Shooting conservationists from across Europe have met at the BASC head office to assess hunting’s contribution to biodiversity and its role in the EU’s conservation strategy.
The working group is run by FACE, which represents European hunting associations, and advises them on their biodiversity manifesto and its annual review. These show how hunters tackle the challenges highlighted by the EU biodiversity strategy and draws upon 185 case studies that demonstrate how shooting benefits wildlife and habitat.
The UK is particularly successful in bringing together shooting and conservation and BASC’s head of biodiversity, Ian Danby, who represents UK shooters on the working group and hosted meeting said; “The working group draws together fantastic expertise on conservation and shooting across Europe, from Greece to Finland and many countries in-between. We all share a similar goal, to help shooting and hunting make the best contribution they can to conservation and to communicate the immense value of it to politicians and partner organisations.”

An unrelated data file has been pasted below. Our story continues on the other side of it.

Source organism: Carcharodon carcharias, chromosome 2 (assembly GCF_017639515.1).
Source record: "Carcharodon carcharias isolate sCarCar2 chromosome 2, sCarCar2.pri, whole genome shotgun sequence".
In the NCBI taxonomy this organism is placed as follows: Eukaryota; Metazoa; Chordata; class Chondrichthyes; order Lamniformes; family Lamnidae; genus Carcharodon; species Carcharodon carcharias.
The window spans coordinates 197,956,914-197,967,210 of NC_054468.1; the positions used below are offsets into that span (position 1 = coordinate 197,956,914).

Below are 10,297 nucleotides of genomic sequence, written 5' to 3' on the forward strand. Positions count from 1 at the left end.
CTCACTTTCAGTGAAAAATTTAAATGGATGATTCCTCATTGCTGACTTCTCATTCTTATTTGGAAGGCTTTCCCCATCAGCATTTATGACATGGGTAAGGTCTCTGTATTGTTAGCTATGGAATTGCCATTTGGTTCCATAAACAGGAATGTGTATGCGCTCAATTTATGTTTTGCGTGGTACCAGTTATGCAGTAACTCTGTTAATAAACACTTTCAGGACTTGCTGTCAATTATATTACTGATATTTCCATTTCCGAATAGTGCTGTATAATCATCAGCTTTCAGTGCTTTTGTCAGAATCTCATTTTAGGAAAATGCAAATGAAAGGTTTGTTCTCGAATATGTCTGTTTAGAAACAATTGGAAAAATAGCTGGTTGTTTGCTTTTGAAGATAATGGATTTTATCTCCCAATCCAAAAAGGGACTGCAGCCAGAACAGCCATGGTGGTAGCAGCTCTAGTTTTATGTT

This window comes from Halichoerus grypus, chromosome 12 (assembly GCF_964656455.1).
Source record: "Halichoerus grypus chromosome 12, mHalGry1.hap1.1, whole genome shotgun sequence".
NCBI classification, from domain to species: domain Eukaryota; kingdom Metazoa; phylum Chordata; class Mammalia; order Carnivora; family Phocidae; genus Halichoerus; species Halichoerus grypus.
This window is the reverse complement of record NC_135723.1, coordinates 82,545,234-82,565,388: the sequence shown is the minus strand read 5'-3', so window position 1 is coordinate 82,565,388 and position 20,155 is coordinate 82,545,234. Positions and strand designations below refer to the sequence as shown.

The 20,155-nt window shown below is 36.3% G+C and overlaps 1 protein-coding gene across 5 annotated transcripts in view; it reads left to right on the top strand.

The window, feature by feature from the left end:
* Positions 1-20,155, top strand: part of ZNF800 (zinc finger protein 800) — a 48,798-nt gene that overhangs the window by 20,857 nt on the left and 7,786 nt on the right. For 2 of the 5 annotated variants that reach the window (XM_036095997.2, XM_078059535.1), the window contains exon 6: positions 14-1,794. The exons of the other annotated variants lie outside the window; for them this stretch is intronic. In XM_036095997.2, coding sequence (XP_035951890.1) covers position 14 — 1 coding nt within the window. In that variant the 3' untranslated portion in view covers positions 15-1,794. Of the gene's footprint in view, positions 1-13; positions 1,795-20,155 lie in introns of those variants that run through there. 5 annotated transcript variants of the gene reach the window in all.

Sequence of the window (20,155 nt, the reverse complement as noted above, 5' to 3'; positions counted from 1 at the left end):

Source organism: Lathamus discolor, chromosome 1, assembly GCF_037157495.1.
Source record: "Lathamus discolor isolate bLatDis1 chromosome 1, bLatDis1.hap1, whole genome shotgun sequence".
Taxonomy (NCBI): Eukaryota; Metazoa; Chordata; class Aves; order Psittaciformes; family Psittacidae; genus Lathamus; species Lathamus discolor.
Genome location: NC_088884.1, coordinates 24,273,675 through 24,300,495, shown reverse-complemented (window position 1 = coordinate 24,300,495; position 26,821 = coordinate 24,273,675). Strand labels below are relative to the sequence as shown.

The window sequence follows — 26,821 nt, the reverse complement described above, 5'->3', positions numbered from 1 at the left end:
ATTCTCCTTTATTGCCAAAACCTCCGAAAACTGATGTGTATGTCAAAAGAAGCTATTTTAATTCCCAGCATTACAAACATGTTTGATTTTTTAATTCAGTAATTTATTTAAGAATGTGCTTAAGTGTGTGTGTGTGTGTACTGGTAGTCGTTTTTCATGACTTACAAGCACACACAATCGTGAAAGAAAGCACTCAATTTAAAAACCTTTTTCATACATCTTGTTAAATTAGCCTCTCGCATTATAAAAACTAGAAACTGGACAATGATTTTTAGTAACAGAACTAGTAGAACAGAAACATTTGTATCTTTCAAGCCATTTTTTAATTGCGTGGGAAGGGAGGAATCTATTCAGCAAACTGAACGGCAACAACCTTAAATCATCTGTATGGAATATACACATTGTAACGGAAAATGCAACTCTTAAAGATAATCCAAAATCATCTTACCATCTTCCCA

Charlotte Simon, nature policy officer from FACE said; “The Biodiversity Manifesto is a key tool for communicating the value of hunting to the EU commission, decision makers, the general public and member states. The messages in the manifesto and the case studies we have collected are equally useful for hunters to use in their own countries.”
BASC vice-chairman Mike Sherman said; “It’s a privilege for BASC to host a meeting like this and reflects the high regard for our contribution to bio-diversity in the UK. It also shows how effectively the association is supporting shooting at the European level.”
While the European delegates were at Marford Mill they were given the opportunity to try wildfowling as guests of the Dee Wildfowlers and Wetlands Management Club. None of the guests had shot wildfowl in this way before and it was hugely appreciated, especially by Gert Michiels from the Flemish Hunting Association who shot is first-ever duck under the supervision of an experienced Dee wildfowler.
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